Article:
Estuary Restoration for Northern Puget Sound Birds

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Project Description

Dunlin ("Calidris alpina") at WDFW Fir Island Farm restoration area. Mount Vernon, WA

Habitat restoration is a primary conservation strategy in national and regional avian management plans (Drut and Buchanan 2000). Although the specific benefits and costs of estuarine restoration to bird populations have been debated, few empirical data exist (Koberstein et al. 2017), which hinders our ability to measure how restoration meets local, regional and national bird conservation objectives. There is strong interest in avian monitoring, as evidenced by 14 of 21 (66%) dike removal projects implemented from 1994-2016 in Puget Sound including some aspect of avian monitoring, but projects varied widely in objectives, approach, and funding (Koberstein et al. 2017). Unfortunately, the lack of information on the effects of restoration on birds often leads to controversy about the value of restoration among stakeholders (e.g., birdwatchers, hunters), producing delays and controversies that can impede the progress of restoration.

This ESRP learning project was conducted in North Puget Sound with the goal of improving our knowledge of the effects of estuary restoration, through dike setback, on avian occupancy and abundance. We chose North Puget Sound because the region supports the largest numbers of waterfowl and shorebirds in Puget Sound providing an excellent study system to investigate this question. This project was a collaborative effort with WDFW, Stillaguamish Tribe, and others (e.g., TNC, Puget Sound Bird Observatory) and builds on a previous pre- and post-restoration estuarine monitoring project in the region (Koberstein et al. 2017). We successfully implemented our protocol across a range of sites, which quantifies diverse bird taxa using differing habitats of interest, can be applied broadly, and overcomes logistic difficulties of surveying in tidal estuaries.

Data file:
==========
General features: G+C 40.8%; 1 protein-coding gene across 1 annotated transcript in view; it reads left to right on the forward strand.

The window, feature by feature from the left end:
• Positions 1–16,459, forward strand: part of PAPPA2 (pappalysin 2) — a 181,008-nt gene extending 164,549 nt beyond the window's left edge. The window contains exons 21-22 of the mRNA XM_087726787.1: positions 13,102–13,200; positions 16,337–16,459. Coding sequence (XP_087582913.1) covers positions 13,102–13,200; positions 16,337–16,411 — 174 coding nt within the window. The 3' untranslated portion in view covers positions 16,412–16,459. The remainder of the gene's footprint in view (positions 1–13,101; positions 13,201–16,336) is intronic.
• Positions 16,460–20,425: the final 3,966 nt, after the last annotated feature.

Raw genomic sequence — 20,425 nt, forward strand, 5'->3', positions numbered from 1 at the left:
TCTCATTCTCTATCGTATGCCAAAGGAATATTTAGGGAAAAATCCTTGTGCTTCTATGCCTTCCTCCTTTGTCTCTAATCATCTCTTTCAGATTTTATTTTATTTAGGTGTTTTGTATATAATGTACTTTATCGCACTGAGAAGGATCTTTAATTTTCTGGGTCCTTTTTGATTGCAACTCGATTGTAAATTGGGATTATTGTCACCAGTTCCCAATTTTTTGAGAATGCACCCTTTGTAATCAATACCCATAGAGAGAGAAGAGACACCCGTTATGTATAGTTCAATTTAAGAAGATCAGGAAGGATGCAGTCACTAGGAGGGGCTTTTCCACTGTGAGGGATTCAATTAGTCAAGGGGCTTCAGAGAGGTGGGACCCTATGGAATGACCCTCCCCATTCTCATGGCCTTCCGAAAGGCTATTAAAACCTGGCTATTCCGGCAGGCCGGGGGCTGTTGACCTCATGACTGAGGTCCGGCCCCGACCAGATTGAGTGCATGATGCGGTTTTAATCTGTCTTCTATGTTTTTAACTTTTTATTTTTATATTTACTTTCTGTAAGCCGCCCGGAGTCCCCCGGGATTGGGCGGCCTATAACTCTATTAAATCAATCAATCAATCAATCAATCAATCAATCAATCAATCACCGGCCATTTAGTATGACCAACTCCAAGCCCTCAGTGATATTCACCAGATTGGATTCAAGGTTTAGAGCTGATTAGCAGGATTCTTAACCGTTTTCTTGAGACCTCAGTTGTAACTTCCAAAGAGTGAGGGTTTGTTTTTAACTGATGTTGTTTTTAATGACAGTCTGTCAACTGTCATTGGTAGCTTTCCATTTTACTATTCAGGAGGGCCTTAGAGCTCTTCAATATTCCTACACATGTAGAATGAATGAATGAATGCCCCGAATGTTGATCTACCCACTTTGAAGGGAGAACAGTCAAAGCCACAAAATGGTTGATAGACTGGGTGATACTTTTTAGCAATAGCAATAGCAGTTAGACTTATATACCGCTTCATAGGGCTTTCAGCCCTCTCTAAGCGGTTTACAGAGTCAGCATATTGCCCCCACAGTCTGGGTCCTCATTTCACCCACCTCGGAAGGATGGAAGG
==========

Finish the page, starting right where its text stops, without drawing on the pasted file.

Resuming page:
Findings from this study support our hypothesis on bird use in response to restoration, although further investigations are needed. We conducted surveys at sites proposed for restoration, previously restored sites, and reference sites, focusing on low marsh habitats. Occupancy and abundance at restored sites was high for dabbling duck species and strongly preferred for shorebird species, in contrast to landbirds which show lowest occupancy and abundance at restored sites. Reference marshes tended to have lower occupancy and abundance of waterbirds and increased abundance of certain landbirds, related to respective associations with vegetation cover.

Project Objectives

  • Develop and implement a sampling approach for birds at upland and tidal estuary sites
  • Quantify and compare abundance and occupancy of birds across pre-restoration, restored and reference marsh sites
  • Investigate avian-habitat relationship models that can inform restoration practitioners and habitat managers
  • Provide recommendations for strategic standardized approach for bird monitoring at estuarine restoration site

Reports and Presentations